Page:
Newport aims to make social services ‘fit for the future’

NEWPORT council is looking at ways to recruit and retain social services staff as part of a larger strategy to make its social services “fit for the future”.

The council carried out a review into the issue following a recommendation from the Care and Social Services Inspectorate Wales after a focussed review in 2008.

A report to members of the Overview and Scrutiny Forum for Young People’s Services said that Newport, along with other authorities were facing difficulties in attracting experienced and qualified social workers and occupational therapists because staff had been left with low morale and, at times little public sympathy, since high profile cases such as Victoria Climbié and Baby Peter were brought to light.

The report said that on September 22, there were nine social work posts and one senior practitioner post covered by agency staff costing £650,000 – almost double the £358,000 cost of employing the workers through the council.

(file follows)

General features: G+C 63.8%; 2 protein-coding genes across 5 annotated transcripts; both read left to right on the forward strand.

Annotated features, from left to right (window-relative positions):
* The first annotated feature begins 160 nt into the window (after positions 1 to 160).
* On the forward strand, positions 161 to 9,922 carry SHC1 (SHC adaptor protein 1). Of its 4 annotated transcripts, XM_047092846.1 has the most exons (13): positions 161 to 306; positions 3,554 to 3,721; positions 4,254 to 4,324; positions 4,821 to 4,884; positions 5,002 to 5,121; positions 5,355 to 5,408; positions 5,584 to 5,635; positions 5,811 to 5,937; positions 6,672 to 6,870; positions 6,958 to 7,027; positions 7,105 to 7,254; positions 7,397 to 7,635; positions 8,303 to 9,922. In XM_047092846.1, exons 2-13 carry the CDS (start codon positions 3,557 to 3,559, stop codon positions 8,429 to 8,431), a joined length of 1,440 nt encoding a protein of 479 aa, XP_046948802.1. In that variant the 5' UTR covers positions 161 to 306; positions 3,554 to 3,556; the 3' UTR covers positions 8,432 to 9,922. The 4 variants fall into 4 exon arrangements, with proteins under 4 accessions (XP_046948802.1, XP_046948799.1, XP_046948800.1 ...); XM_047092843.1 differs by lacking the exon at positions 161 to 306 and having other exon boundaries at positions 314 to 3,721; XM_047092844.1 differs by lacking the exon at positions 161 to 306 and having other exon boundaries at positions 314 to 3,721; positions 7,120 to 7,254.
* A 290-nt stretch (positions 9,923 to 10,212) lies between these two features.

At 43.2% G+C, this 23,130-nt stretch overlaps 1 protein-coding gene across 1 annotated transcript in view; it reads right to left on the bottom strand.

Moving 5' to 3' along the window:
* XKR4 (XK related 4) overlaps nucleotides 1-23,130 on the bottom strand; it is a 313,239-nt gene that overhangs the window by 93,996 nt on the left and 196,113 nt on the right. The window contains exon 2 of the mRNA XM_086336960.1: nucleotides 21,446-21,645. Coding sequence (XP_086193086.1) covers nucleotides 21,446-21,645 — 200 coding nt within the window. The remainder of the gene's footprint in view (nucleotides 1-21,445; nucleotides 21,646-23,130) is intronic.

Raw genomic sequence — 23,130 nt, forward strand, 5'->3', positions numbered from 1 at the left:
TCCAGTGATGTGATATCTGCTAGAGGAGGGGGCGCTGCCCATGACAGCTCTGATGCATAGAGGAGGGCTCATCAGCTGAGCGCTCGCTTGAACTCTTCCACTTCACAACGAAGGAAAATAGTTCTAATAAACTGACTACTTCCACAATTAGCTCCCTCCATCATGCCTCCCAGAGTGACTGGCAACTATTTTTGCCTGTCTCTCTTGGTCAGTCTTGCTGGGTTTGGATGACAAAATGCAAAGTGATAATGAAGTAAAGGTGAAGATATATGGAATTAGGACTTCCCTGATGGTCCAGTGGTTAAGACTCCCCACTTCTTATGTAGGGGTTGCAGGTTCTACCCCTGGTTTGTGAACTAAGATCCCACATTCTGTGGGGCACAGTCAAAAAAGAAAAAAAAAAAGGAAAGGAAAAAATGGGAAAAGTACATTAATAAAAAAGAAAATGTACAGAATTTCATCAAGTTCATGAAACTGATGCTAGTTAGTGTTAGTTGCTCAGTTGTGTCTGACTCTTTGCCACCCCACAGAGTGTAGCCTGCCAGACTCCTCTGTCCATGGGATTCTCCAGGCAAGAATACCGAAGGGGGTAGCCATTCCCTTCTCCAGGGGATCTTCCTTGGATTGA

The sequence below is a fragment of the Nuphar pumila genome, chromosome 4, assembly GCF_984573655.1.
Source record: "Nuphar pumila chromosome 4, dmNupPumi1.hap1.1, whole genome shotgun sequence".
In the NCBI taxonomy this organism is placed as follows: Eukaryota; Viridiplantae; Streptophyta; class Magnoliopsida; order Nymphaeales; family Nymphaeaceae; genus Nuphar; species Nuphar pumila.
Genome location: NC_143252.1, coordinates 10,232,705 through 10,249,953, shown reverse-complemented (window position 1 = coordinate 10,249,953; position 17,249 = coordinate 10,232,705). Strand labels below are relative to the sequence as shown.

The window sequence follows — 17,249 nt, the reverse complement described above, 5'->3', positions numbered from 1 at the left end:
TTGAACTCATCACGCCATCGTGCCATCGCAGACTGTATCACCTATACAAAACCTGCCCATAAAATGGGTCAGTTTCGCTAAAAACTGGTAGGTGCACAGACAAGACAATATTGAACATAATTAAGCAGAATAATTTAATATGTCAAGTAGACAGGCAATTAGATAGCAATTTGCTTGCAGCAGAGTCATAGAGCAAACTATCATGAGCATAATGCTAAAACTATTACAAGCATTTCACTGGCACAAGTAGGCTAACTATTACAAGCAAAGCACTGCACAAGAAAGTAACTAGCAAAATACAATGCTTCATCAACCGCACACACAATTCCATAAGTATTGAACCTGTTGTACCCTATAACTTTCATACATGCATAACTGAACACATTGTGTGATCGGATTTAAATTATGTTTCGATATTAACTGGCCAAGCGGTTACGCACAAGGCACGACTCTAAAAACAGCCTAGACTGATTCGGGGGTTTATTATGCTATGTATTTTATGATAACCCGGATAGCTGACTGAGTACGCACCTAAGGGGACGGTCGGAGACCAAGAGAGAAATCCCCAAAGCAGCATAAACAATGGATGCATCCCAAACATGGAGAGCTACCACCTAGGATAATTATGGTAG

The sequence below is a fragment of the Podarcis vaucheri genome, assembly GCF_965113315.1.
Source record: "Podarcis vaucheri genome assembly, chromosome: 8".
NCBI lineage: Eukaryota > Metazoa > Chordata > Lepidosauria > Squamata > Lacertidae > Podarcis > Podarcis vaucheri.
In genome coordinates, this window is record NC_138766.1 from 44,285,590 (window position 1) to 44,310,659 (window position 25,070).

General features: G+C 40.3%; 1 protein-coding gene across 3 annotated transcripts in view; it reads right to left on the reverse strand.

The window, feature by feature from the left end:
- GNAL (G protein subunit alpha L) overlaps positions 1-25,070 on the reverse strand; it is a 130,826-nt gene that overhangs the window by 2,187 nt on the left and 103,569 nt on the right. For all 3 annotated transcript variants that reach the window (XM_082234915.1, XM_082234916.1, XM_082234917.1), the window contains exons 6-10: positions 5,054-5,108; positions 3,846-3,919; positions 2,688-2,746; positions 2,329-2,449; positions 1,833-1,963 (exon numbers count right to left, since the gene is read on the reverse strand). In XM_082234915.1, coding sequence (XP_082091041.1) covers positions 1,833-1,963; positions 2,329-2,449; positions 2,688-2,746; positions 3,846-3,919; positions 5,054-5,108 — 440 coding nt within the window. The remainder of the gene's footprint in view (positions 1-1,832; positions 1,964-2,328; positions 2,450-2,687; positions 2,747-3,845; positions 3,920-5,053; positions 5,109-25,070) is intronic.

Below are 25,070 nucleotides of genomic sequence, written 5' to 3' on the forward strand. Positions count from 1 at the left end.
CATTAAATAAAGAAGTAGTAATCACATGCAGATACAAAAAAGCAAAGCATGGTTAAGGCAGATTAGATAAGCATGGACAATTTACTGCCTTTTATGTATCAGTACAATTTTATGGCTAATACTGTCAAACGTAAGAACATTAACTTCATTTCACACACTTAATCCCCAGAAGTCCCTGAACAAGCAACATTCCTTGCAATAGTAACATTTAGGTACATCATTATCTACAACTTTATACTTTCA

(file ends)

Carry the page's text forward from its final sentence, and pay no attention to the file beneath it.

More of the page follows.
Between February 2007 and September 2009, seven occupational therapists resigned from a total of 14 employed by the council and although all were replaced there was an increase in the waiting lists for patient assessments.

Proposals to tackle the problem include introducing a number of measures and incentives to attract workers and keep them in their positions long term.

These include promoting and offer continuing support for staff and their professional development and introducing financial rewards for best practice.

Strengthening links with the NHS and schools to offer more collaborative practices and introducing flexible working hours where possible are also proposed.